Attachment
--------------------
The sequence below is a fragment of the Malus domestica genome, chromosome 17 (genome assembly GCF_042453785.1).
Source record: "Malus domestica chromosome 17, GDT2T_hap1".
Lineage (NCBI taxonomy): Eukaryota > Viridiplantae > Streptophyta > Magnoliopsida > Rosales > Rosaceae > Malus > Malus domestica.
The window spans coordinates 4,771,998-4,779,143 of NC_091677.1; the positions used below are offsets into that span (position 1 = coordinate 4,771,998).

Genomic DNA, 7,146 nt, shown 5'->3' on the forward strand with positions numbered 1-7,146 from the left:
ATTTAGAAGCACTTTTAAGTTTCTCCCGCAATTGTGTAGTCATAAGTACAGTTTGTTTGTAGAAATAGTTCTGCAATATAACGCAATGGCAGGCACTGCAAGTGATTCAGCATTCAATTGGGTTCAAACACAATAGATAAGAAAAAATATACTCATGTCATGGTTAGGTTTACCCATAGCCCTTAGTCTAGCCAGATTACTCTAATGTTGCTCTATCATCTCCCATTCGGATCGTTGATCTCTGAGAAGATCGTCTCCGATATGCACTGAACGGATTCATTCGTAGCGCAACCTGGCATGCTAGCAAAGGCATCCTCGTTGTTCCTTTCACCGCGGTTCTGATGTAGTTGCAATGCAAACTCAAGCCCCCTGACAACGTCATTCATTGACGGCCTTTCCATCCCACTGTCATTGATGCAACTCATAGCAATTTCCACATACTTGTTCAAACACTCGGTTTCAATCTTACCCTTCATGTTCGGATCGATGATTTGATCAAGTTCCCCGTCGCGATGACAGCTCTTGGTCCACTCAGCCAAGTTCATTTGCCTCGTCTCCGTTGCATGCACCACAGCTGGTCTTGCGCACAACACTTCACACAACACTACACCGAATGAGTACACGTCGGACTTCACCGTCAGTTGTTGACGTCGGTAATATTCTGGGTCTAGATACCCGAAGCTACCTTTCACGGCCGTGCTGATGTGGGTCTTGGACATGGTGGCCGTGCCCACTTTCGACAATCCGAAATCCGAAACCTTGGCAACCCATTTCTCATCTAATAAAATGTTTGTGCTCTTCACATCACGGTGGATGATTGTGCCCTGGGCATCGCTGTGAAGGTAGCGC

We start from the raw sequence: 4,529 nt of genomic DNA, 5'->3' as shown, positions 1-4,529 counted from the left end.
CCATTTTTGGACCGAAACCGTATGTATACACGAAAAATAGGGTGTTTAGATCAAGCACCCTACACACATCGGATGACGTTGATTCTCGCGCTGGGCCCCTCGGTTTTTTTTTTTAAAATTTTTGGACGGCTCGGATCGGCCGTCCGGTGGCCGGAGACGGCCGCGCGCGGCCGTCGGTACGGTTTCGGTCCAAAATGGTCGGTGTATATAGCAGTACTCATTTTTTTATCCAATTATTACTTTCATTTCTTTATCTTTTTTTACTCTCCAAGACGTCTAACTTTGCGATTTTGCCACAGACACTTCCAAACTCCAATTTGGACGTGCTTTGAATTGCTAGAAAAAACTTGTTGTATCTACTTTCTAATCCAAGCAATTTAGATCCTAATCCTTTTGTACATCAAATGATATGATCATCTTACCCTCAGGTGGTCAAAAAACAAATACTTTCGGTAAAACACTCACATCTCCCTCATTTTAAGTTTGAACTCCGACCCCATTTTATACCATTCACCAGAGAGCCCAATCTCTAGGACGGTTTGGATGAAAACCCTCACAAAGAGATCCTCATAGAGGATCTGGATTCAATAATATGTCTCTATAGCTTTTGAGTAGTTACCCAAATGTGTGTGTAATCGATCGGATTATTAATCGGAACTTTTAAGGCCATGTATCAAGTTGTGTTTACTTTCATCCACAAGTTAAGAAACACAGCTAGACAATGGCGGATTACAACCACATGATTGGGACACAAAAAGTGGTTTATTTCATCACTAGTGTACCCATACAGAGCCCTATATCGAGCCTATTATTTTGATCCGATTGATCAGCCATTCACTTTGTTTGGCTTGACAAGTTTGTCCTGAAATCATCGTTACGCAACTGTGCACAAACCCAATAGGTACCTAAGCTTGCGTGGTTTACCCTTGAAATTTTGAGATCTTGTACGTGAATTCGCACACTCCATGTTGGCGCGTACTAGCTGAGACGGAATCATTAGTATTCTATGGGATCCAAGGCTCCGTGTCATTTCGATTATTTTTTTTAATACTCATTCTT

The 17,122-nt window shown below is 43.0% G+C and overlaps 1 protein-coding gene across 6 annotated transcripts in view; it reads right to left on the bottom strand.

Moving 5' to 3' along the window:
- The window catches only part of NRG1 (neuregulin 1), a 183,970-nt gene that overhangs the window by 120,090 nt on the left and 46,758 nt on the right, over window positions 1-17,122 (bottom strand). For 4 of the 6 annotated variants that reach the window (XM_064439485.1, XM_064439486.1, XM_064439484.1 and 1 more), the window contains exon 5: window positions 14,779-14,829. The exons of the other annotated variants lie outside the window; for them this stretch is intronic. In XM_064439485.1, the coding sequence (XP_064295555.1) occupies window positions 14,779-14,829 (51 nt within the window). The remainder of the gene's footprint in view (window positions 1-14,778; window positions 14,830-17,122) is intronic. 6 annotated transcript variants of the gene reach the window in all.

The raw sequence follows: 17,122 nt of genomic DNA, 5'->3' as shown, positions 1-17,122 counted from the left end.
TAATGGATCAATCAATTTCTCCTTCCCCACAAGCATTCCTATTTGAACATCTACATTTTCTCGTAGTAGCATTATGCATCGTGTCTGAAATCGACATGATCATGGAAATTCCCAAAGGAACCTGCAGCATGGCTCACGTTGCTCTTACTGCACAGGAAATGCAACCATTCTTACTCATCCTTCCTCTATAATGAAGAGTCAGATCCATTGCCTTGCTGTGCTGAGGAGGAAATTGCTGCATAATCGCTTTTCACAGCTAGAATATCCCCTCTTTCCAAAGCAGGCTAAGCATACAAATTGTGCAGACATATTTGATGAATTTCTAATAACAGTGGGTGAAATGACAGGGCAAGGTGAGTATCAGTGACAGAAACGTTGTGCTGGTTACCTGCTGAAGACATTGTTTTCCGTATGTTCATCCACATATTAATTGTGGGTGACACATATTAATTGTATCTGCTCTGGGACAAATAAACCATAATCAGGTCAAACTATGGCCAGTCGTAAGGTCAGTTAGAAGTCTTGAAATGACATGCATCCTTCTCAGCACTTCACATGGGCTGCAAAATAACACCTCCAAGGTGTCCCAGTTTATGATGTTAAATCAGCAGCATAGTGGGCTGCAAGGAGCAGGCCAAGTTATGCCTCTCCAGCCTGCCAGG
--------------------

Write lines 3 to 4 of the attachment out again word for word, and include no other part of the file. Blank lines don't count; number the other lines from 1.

Lineage (NCBI taxonomy): Eukaryota > Viridiplantae > Streptophyta > Magnoliopsida > Rosales > Rosaceae > Malus > Malus domestica.
The window spans coordinates 4,771,998-4,779,143 of NC_091677.1; the positions used below are offsets into that span (position 1 = coordinate 4,771,998).